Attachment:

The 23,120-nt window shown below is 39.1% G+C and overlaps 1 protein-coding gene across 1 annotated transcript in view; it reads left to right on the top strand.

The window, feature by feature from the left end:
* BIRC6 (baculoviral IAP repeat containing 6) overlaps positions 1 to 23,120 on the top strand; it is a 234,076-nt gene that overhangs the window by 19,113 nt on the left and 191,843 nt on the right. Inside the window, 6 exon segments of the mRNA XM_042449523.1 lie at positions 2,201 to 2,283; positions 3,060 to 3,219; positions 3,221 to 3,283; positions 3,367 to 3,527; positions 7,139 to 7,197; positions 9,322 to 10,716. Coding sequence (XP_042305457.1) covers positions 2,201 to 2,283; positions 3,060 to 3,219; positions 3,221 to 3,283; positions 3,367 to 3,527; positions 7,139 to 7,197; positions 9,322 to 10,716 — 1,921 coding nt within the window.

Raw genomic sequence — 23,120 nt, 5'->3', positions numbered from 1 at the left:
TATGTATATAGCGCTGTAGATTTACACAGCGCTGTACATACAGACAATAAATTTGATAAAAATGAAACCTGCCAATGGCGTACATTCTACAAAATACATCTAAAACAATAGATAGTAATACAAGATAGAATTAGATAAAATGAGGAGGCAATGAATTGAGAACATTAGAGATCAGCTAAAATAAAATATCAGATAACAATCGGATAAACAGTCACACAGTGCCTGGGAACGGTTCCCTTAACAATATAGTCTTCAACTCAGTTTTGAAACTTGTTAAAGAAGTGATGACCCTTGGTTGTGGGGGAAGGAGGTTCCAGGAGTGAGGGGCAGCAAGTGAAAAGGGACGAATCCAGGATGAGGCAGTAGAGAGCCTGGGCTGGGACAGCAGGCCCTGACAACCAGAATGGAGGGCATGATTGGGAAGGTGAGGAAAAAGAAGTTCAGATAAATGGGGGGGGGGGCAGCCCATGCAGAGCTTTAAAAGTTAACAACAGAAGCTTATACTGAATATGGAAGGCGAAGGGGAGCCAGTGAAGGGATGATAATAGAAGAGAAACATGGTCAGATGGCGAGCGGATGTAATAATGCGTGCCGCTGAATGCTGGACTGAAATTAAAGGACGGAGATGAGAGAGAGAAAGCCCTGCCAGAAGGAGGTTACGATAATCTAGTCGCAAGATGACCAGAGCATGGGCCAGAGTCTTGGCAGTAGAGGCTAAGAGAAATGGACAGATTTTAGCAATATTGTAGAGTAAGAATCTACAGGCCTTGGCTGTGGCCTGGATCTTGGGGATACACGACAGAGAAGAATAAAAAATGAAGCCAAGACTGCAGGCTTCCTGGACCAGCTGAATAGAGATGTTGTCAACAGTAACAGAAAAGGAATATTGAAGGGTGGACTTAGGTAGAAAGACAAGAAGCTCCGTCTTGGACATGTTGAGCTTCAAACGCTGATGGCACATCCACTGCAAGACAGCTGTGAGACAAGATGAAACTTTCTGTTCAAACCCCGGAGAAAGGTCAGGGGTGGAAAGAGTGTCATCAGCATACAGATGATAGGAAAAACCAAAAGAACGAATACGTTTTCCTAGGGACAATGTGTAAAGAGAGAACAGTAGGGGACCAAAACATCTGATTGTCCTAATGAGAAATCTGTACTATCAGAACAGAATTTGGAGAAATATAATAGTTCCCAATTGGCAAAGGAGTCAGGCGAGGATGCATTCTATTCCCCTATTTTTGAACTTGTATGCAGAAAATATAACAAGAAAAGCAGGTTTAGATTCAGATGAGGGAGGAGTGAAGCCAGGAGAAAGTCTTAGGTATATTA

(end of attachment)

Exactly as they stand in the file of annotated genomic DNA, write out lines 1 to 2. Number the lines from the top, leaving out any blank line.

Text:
The 23,120-nt window shown below is 39.1% G+C and overlaps 1 protein-coding gene across 1 annotated transcript in view; it reads left to right on the top strand.

The window, feature by feature from the left end: